Packing an espresso machine for shipment requires a box that is large enough to accommodate the machine, and the packing materials that will keep it safe. I use a variety of materials, including bubble wrap, plastic bags, and sheet Styrofoam (which can be purchased at your local building supply), tape, and good, strong, boxes. Peanuts, crumpled paper, or bubble wrap alone is not recommended - the packing material needs to be somewhat firm, and shock absorbent! Crumpled paper is not resilient - it crushes, compresses, and will not absorb shocks. Bubble wrap pops, and peanuts shift under weight - you need the packing materials to absorb shocks, and STAY PUT, not allowing your machine to shift over to one side, or the other.
The retail purchase of packing materials can be costly, but it's less costly than to pack poorly, with inadequate materials, have the machine arrive damaged, and the damage claim refused because of inadequate packing - spend the money for good materials, they are worth it, and so is your machine!
The example used here is an Olympia Cremina, but the same principles apply to any machine: Protect the parts, don't allow anything loose to bang around loose inside the box!
If the lever can be removed (often unscrewed from the machine), remove it. Take all loose parts, wrap them separately in bubble wrap, or foam wrap, wrap the cord so it can't rub against the machine:
If you were sending small parts, such as a portafilter, or baskets, these should be bubble wrapped separately, and placed with the cord, under the group - your goal is to create as square a profile as you can, with no loose parts rattling around in the box during shipment.
I place the machine into a plastic bag, sometimes two, just in case there is any residual water from the boiler that may leak out - you want to be sure that the cardboard of the boxes you use, stays dry!
Tape the plastic bag closed, then wrap the machine with bubble wrap - several layers of small, is better than only one layer of large! I wrap the machine first with bubble wrap around bottom to top, then wrap bubble wrap around the sides, securing the bubble wrap with tape (don't tape the bubble wrap to the machine itself - that would be bad for the finish!) No need to coat the entire cube with tape, just enough to secure it in place. You want to end up with a nice, firm, cube of a machine when you're done!
Measure the size of the cube you've created, and choose a box at LEAST 2" larger - 3" or 4" is better, and double boxing the machine is even better than that. UPS packing guidelines require at least 2" of packing materials, but we don't want damage, we want safe arrival, so more, is always better (and remember, if damaged, and a claim is made, the carrier will take the machine if they pay the claim - the point is to AVOID damage!)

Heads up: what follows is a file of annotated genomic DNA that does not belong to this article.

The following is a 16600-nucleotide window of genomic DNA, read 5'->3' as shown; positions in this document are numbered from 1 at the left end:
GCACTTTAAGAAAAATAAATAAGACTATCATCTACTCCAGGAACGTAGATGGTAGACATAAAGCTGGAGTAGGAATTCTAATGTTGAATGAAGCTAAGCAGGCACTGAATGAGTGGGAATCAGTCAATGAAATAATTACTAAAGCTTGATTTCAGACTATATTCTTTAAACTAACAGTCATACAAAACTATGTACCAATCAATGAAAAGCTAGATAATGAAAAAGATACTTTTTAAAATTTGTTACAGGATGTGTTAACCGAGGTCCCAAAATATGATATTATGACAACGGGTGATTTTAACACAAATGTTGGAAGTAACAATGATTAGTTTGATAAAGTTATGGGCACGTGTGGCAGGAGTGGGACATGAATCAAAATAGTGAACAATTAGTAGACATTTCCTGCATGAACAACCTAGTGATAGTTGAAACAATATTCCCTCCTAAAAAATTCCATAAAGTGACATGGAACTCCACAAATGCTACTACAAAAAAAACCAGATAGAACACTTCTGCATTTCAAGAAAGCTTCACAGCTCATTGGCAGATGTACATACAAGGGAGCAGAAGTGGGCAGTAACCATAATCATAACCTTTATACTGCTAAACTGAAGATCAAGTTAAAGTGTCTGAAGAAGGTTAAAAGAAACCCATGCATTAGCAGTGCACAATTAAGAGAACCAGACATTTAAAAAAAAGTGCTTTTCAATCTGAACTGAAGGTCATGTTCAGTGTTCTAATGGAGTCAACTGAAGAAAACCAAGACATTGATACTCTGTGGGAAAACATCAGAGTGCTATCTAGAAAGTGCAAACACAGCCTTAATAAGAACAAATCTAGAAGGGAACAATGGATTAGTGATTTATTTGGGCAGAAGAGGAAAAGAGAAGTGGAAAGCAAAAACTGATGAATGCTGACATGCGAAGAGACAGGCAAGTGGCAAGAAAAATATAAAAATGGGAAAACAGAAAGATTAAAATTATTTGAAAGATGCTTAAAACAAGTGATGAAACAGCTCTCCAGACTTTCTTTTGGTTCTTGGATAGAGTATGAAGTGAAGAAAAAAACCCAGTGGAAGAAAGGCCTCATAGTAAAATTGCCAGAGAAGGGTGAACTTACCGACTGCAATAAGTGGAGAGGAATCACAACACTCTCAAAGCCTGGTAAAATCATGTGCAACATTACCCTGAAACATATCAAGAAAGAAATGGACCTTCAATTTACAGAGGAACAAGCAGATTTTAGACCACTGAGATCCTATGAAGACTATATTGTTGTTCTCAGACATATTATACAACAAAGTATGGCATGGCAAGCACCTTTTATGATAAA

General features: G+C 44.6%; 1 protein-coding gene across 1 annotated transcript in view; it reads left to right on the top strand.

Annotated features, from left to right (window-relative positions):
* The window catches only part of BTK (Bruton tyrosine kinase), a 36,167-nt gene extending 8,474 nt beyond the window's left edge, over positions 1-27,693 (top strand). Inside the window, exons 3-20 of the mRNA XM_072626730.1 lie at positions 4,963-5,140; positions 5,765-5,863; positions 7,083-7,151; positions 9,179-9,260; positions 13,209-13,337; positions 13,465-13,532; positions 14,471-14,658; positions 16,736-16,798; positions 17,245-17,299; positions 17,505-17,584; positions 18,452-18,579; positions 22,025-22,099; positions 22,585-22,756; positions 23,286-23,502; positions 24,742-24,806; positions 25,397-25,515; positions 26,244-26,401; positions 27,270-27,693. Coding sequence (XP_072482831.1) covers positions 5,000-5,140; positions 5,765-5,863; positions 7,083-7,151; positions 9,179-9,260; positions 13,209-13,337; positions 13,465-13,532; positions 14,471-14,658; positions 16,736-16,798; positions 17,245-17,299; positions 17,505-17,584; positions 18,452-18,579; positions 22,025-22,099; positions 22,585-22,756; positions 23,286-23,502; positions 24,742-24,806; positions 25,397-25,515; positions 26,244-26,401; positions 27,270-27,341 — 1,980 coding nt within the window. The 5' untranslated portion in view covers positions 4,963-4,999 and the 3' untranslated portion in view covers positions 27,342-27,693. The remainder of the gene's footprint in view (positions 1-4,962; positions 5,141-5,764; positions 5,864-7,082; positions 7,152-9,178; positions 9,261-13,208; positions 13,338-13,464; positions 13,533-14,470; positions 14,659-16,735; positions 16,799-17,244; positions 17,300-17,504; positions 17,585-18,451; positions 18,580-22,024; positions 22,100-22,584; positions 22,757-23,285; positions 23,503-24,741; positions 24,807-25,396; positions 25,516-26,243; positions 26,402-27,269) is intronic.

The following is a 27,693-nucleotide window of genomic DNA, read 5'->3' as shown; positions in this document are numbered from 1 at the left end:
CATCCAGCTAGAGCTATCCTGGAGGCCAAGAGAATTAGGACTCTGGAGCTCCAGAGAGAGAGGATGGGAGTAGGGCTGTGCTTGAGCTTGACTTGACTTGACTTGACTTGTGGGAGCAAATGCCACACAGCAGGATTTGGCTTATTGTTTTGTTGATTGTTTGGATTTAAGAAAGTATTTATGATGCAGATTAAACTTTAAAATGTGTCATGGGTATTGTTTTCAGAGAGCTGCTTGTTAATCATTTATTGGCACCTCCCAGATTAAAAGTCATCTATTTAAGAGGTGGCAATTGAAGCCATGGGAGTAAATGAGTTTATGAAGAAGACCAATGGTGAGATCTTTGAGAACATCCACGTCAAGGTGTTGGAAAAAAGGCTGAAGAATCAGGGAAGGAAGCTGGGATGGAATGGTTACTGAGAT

Tape the bottom of your box securely, then cut styrofoam sheeting to fit the bottom of the box - at least 2" is required, 3" or 4" is better, layers of styrofoam work fine! Place the machine on the styrofoam in the box. Fill the sides, between the machine, and the sides of the box with styrofoam.
Once the sides are filled, and even all around, cut a piece of styrofoam to fit the top of the machine.
Now, Cut one piece of styrofoam to fit, overall - over the top of all of the packing materials.
For this example, I used box that is not tall enough all by itself, so I used another box, of the same size, to create the top 'lid' of the box. You can either cut the box 'top' to size, or leave it whole, using the sides to create a double layer of cardboard (good extra protection).
Be sure to include your address inside the box, just in case the label gets ruined, or separated! Tape the box closed securely, and the machine is packed & ready to ship!
Please keep in mind - shipping companies do not like to pay claims. We've shipped hundreds of machines over the years, and have found that getting the shipping companies to understand that a vintage machine doesn't HAVE the original packaging, that they are expensive (far more costly than the Mr. Coffee that they think should be the replacement value), that you can't just go pick one up off the shelf at your local department store, is nearly impossible. Even with insurance for full replacement value (a Cremina at full replacement value - $3,000.00), and well packed, they will NOT pay the claim. They will take your money to insure, but they will not pay it out. When you pay them to insure, you are insuring them against YOUR CLAIM - NOT you against their damage! So, PACK WELL - the very BEST insurance is good packing!